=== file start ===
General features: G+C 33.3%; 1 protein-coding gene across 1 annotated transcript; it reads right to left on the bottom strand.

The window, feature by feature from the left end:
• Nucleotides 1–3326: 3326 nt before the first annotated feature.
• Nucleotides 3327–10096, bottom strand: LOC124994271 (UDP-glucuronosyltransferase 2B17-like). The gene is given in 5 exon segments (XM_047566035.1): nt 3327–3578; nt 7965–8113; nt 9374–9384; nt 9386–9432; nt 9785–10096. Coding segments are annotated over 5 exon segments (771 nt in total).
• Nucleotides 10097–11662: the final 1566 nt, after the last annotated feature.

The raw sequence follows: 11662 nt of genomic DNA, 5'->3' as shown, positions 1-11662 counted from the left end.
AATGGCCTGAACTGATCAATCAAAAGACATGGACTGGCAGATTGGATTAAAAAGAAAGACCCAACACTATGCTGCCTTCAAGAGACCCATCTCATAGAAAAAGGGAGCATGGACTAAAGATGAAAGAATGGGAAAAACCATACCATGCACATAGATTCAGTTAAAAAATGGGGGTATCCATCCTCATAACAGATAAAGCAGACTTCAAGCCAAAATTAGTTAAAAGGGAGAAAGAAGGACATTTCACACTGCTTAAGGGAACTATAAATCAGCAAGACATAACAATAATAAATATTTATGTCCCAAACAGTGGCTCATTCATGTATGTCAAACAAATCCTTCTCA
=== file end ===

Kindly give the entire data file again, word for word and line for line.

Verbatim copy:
General features: G+C 33.3%; 1 protein-coding gene across 1 annotated transcript; it reads right to left on the bottom strand.

The window, feature by feature from the left end:
• Nucleotides 1–3326: 3326 nt before the first annotated feature.
• Nucleotides 3327–10096, bottom strand: LOC124994271 (UDP-glucuronosyltransferase 2B17-like). The gene is given in 5 exon segments (XM_047566035.1): nt 3327–3578; nt 7965–8113; nt 9374–9384; nt 9386–9432; nt 9785–10096. Coding segments are annotated over 5 exon segments (771 nt in total).
• Nucleotides 10097–11662: the final 1566 nt, after the last annotated feature.

The raw sequence follows: 11662 nt of genomic DNA, 5'->3' as shown, positions 1-11662 counted from the left end.
AATGGCCTGAACTGATCAATCAAAAGACATGGACTGGCAGATTGGATTAAAAAGAAAGACCCAACACTATGCTGCCTTCAAGAGACCCATCTCATAGAAAAAGGGAGCATGGACTAAAGATGAAAGAATGGGAAAAACCATACCATGCACATAGATTCAGTTAAAAAATGGGGGTATCCATCCTCATAACAGATAAAGCAGACTTCAAGCCAAAATTAGTTAAAAGGGAGAAAGAAGGACATTTCACACTGCTTAAGGGAACTATAAATCAGCAAGACATAACAATAATAAATATTTATGTCCCAAACAGTGGCTCATTCATGTATGTCAAACAAATCCTTCTCA